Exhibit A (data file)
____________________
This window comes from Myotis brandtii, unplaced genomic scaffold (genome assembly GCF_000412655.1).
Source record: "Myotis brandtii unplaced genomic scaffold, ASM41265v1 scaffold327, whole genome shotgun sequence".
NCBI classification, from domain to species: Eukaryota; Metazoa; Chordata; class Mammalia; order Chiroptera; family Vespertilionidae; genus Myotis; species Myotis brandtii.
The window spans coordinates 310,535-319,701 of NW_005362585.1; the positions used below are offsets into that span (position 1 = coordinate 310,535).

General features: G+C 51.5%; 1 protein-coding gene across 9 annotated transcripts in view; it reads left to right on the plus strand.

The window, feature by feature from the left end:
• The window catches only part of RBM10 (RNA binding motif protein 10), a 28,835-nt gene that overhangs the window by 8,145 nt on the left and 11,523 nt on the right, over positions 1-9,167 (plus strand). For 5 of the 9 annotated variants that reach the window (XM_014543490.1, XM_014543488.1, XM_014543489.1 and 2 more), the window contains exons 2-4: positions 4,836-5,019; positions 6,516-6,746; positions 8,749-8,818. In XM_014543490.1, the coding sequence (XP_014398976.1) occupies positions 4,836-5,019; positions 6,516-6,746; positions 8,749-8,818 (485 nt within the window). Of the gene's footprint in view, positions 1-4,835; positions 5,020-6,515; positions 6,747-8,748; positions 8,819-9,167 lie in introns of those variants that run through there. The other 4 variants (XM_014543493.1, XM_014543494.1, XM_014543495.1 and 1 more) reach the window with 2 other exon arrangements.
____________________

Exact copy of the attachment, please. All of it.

This window comes from Myotis brandtii, unplaced genomic scaffold (genome assembly GCF_000412655.1).
Source record: "Myotis brandtii unplaced genomic scaffold, ASM41265v1 scaffold327, whole genome shotgun sequence".
NCBI classification, from domain to species: Eukaryota; Metazoa; Chordata; class Mammalia; order Chiroptera; family Vespertilionidae; genus Myotis; species Myotis brandtii.
The window spans coordinates 310,535-319,701 of NW_005362585.1; the positions used below are offsets into that span (position 1 = coordinate 310,535).

General features: G+C 51.5%; 1 protein-coding gene across 9 annotated transcripts in view; it reads left to right on the plus strand.

The window, feature by feature from the left end:
• The window catches only part of RBM10 (RNA binding motif protein 10), a 28,835-nt gene that overhangs the window by 8,145 nt on the left and 11,523 nt on the right, over positions 1-9,167 (plus strand). For 5 of the 9 annotated variants that reach the window (XM_014543490.1, XM_014543488.1, XM_014543489.1 and 2 more), the window contains exons 2-4: positions 4,836-5,019; positions 6,516-6,746; positions 8,749-8,818. In XM_014543490.1, the coding sequence (XP_014398976.1) occupies positions 4,836-5,019; positions 6,516-6,746; positions 8,749-8,818 (485 nt within the window). Of the gene's footprint in view, positions 1-4,835; positions 5,020-6,515; positions 6,747-8,748; positions 8,819-9,167 lie in introns of those variants that run through there. The other 4 variants (XM_014543493.1, XM_014543494.1, XM_014543495.1 and 1 more) reach the window with 2 other exon arrangements.